Many retirees face a mental roadblock when it comes to entering the “decumulation” phase of life. They’ve spent so many years building a comfortable nest egg, and the idea of saving is deeply ingrained in their financial values. When they do finally reach retirement, it can be uncomfortable and a bit confusing to take that nest egg and convert it into sustainable income for themselves and their spouse or partner. This is why tax-savvy retirement cash flow planning can help those who are newly retired or near retirement map out their income, and identify the best way to draw from their nest egg over time.
What Comprises Retirement Income?
In simple terms, your retirement income consists of:
- Withdrawals from your investments or savings.
- Social Security benefits.
- Pension benefits or other workplace retirement stipends.
- Additional income you may receive during retirement through a part-time job, consulting, rental income, etc.
All of these different pieces complete your retirement cash flow puzzle. Let’s dig into what you can expect from each of them, and how they’re taxed.
Investment Accounts and Savings
This is one of the foundational elements of your retirement cash flow plan because you have the most control over it! You are in charge of what percentage of your pre-retirement income you save, and where you invest your money both. Where you invest your money includes decisions about asset allocation, investments used to implement that allocation, and where you locate your investments to achieve the greatest tax efficiency.
Accounts for Which Withdrawals are Taxed
For some accounts – like traditional IRAs – the amount you withdraw is taxed as income. You originally funded these accounts with pre-tax money – that is, the contributions you made while working were deducted from your income. Aside from traditional IRAs, there are a number of different types of accounts that accept pre-tax contributions, and a partial list includes 401ks, 403bs, SEPs and Simple IRAs. Because you didn’t pay taxes on your contributions, you’ll pay income taxes on your withdrawals in retirement.
Accounts on Which Withdrawals Aren’t Taxed
These types of accounts are funded by contributions on which you’ve already paid taxes. For example, a Roth IRA or brokerage account would fall into this category. These accounts are funded with money that’s already been taxed, so withdrawals aren’t taxed. However, even though neither Roths nor standard brokerage accounts are taxed upon withdrawal, Roths are even more tax-efficient as the growth of Roth accounts isn’t taxed either. Brokerage accounts, on the other hand, can generate taxes on capital gains and interest and dividend income in the account.
How Accounts Are Taxed: Simplified
If you’re struggling to define which accounts you have and want to understand how account withdrawals might generate a tax liability, this table from Fidelity can help:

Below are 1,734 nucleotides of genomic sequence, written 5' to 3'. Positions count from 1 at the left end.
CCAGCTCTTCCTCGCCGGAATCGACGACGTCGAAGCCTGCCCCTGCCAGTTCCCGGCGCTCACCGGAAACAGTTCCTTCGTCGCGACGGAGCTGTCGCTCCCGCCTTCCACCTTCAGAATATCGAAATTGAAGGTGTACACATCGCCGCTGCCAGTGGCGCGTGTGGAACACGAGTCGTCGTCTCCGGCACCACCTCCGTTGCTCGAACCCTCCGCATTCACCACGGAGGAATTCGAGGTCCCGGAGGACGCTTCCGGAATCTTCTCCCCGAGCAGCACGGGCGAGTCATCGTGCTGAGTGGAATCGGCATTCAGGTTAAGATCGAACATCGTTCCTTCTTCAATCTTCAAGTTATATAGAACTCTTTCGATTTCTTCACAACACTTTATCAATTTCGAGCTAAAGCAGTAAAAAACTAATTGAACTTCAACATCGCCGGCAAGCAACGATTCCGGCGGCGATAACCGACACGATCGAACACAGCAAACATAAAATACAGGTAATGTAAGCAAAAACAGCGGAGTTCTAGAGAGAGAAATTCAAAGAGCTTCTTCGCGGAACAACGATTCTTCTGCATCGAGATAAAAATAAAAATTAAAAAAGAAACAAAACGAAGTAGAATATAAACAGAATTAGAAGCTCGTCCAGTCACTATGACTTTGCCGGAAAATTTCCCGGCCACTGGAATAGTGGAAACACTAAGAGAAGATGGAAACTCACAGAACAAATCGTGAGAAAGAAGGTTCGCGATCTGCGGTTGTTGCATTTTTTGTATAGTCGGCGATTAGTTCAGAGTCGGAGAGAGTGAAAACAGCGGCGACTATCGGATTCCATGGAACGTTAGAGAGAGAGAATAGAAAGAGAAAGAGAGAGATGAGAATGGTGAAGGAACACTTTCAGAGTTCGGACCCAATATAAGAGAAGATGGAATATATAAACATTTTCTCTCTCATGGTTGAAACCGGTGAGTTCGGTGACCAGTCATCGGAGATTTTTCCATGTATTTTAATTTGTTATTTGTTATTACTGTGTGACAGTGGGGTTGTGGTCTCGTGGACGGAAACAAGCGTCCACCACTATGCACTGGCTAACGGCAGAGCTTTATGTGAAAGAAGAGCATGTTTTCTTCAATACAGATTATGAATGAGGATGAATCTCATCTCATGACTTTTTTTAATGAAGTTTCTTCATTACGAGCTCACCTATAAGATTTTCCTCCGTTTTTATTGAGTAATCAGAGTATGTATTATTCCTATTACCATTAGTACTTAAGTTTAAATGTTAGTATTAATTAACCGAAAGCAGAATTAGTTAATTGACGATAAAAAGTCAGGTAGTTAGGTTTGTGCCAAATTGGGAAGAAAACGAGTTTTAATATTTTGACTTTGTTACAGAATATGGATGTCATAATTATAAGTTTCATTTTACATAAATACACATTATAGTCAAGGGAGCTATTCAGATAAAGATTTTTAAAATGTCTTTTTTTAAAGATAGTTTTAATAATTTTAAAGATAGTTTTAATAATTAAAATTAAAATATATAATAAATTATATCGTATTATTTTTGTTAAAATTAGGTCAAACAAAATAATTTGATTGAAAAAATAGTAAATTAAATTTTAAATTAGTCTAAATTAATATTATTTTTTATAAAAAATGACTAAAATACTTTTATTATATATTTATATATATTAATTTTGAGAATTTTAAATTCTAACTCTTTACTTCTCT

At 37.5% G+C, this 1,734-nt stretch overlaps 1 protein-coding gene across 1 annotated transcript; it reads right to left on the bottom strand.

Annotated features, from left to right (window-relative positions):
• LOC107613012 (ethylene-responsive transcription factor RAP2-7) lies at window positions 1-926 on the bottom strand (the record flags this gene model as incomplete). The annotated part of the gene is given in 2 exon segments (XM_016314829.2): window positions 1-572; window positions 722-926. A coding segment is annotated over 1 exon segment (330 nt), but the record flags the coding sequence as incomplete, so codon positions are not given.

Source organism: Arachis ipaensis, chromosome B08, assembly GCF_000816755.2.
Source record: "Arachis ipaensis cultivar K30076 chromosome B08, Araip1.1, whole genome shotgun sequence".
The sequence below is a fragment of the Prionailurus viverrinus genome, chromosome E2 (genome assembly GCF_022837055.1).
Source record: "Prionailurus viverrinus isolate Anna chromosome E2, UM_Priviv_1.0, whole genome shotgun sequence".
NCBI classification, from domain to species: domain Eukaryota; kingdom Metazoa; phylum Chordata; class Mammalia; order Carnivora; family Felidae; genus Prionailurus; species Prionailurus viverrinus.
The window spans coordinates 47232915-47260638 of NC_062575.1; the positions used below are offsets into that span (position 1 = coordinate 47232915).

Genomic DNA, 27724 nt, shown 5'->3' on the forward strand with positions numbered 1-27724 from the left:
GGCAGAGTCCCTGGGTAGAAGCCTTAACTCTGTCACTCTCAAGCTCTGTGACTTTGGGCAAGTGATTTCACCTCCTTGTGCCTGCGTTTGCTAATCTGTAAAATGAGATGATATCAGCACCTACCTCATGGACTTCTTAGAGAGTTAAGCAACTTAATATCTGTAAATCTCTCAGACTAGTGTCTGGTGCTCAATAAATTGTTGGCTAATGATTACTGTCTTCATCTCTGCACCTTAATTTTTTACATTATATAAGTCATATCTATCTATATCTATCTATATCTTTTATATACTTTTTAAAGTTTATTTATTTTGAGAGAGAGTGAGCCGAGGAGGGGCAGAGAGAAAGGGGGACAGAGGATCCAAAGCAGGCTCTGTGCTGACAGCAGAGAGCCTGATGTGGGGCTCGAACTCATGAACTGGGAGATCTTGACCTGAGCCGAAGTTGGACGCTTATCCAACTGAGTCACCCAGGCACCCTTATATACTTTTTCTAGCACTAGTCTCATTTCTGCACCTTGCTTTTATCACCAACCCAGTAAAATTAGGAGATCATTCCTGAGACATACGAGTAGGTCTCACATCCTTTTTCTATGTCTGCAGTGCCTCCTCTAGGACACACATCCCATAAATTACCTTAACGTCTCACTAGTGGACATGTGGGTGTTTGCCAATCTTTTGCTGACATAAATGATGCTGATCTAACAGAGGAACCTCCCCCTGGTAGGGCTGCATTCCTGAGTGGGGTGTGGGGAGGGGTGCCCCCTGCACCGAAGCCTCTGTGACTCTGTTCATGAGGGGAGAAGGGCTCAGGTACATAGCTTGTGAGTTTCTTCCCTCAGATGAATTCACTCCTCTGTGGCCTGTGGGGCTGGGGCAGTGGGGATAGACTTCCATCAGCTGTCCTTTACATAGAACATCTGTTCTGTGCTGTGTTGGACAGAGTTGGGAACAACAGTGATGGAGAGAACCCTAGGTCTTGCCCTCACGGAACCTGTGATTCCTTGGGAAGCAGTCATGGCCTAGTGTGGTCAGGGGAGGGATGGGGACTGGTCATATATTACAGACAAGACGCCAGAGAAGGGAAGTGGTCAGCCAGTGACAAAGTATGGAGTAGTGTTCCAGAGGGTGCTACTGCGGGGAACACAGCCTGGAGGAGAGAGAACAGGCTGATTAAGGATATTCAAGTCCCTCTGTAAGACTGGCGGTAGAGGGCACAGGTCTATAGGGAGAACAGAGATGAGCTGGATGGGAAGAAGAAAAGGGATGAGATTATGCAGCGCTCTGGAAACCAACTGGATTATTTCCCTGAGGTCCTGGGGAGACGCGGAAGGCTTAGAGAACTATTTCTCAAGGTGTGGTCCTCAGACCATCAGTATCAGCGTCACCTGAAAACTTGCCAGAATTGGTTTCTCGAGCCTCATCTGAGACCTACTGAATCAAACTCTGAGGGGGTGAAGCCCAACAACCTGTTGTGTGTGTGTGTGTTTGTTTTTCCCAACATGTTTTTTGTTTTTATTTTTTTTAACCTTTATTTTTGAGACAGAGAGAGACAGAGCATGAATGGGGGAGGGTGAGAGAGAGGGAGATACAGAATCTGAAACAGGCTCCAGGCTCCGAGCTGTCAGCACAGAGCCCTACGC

Creating Tax Efficiency In Your Cash Flow Strategy
It’s critical to create tax efficiency in your cash flow strategy. The last thing you want is for your hard-earned savings to dwindle because of higher-than-necessary payments to the IRS. To create cash flow in retirement, you can choose the mix of accounts from which you withdraw to minimize your tax obligation. Typically, it’s recommended that you look to withdraw your funds in the following order:
- Non-qualified brokerage accounts. Any investment accounts you have that aren’t pre-tax or a Roth account will have a hefty tax obligation. Draw from these first.
- Pre-tax savings. Think: Your 401k or Traditional IRA.
- Roth accounts. The longer funds in your Roth accounts can earn interest tax-free, the more funds you’ll have to help you sail through retirement with ease.
Of course, this is only one example of a tax-efficient withdrawal strategy! There are many exceptions to this “rule”, and working with a financial advisor can help you to create a plan that’s unique to you.
Developing Savings “Buckets”
Having a tax-efficient strategy for your investments is critical, and having a well-rounded withdrawal plan for your investments can also have a positive impact on your cash flow in retirement. One way to do this is to organize your investments into “buckets” to draw from in order to get you to and through retirement. In your first bucket, you might have relatively conservative investments or cash to help fund your immediate needs in the first five years of retirement. You don’t want to take on too much risk with these investments, as the shorter the timeframe, the more unpredictable markets are and you don’t want to find yourself in the position of having to sell investments when they’re down in value. .
Your second bucket is intended for your mid-retirement years (often years 5-15). These investments entail a moderate amount of risk to grow your nest egg. You’ll also want to map out which accounts you’ll be using to fund your needs, and you may layer in additional strategies like Roth conversions and tax loss harvesting to minimize taxes.
Your third and final “bucket” is intended for late retirement and potentially leaving a legacy. Funds in these investment accounts may be growing tax-free – possibly in a Roth – and they can be invested in higher-risk funds given the longer timeframe. Creating buckets for your investments with tax efficiency in mind can help tide you through the inevitable market downturns while minimizing the total tax you’ll pay in retirement.
There is a good deal more to consider when designing your retirement income plan, so in Part Two of our series, we’ll cover a number of topics including decisions surrounding Social Security, pensions, and insurance.
If building out an investment strategy or cash flow plan as you approach retirement is a point of stress for you and your family, we’d love to help. Ready to learn more? Reach out to us today by clicking here. We look forward to hearing from you.